PARIS, Sept. 10 (Xinhua) -- The French government on Monday pledged 754 million euros (832.5 million U.S. dollars) to improve working conditions for emergency room staff in hospitals who have been protesting for six months now, but the fresh funding may not be enough to end the social movement as disenchantment persists.
The funds, to be released between 2019 and 2022, will finance 12 measures, including a 24-hour consultation service to be set up by 2020 to guide patients to the most appropriate services. Other measures include the creation of 50 new out-of-hours clinics to relieve emergency staff.
However, the government's action plan failed to placate the professional organizations. "We are very disappointed. ... The crisis is serious, deep," said Christophe Prudhomme, spokesman of the Association of Emergency Doctors of France.
"It is the entire health system that is dysfunctional. It will take more than these few measures, which for some are gadgets," he said.
The same reaction was echoed by Oriane Plumet, vice president of the inter-emergency collective that initiated the strike movement. "What we note in all cases is no progress in the framework of our claims. There is nothing in terms of salary enhancement, of increasing the number of paramedics in the services," he told the news channel BFMTV.
To Philippe Martinez, secretary general of the country's main union CGT, the government's plan to re-organize overloaded emergency room services was "very far from the account."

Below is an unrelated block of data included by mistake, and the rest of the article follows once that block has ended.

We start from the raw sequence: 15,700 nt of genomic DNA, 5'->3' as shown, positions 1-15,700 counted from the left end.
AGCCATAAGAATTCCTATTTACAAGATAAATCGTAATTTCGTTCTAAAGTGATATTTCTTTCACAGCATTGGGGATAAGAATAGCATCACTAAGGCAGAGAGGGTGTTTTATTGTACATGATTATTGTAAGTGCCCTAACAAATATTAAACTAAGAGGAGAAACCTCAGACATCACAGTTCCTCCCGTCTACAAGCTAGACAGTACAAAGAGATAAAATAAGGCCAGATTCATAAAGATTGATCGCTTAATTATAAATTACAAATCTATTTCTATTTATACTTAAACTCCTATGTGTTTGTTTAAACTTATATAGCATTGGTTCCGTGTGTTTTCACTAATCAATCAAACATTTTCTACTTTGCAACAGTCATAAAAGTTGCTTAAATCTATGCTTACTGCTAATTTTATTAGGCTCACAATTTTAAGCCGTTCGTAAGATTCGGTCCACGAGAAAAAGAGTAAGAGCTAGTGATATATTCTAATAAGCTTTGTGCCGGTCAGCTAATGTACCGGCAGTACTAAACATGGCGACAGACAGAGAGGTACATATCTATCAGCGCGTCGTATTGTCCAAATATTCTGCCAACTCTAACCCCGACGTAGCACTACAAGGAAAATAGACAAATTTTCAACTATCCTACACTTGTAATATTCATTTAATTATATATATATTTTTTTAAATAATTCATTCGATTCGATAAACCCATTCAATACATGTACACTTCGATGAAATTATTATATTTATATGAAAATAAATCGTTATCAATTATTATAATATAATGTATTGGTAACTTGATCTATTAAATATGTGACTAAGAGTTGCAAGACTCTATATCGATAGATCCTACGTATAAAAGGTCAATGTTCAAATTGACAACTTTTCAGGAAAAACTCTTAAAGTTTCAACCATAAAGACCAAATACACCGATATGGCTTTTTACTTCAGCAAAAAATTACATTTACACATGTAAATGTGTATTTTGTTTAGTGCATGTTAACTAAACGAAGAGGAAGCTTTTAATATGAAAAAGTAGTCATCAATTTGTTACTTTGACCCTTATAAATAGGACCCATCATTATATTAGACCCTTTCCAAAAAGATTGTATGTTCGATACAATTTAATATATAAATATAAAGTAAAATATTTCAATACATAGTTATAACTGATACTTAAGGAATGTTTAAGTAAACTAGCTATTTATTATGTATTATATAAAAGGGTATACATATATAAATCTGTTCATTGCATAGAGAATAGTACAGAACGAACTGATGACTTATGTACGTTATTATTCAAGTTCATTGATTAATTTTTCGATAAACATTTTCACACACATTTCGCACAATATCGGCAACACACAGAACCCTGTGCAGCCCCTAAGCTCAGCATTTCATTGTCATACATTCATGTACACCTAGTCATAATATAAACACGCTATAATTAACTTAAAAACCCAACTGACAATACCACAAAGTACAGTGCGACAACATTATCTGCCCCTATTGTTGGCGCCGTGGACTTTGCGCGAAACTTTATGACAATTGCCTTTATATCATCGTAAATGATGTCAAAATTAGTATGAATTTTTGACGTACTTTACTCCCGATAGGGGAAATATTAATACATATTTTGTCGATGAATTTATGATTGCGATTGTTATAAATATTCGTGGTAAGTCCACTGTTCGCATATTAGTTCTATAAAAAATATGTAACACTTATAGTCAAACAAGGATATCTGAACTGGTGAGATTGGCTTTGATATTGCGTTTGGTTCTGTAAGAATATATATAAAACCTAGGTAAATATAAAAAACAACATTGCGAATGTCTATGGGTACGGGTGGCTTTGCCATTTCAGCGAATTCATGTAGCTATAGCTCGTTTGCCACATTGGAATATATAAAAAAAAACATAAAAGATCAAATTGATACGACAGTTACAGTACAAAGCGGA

"We don't say that it's nothing but it's not what is needed. You have to go and listen to the staff," he told France 2 television.
French emergency services have been in protest since March after an attack on their staff at a Paris hospital, denouncing low pay and poor working conditions.
In June, the French government already unveiled a 70 million-euro aid package for emergency room staff. That funding was intended to provide risk bonuses and help hospitals recruit extra paramedical staff during the holiday season. Some medical staff dismissed the measures as "pure advertising."
The inter-emergency collective said 249 emergency services have been involved in the protest, while the Health Ministry put the number at 195.
The strike was largely symbolic because under the law emergency room staff in France cannot stop work. They continue to treat patients while posting protest signs in emergency rooms and wearing slogans on their uniforms.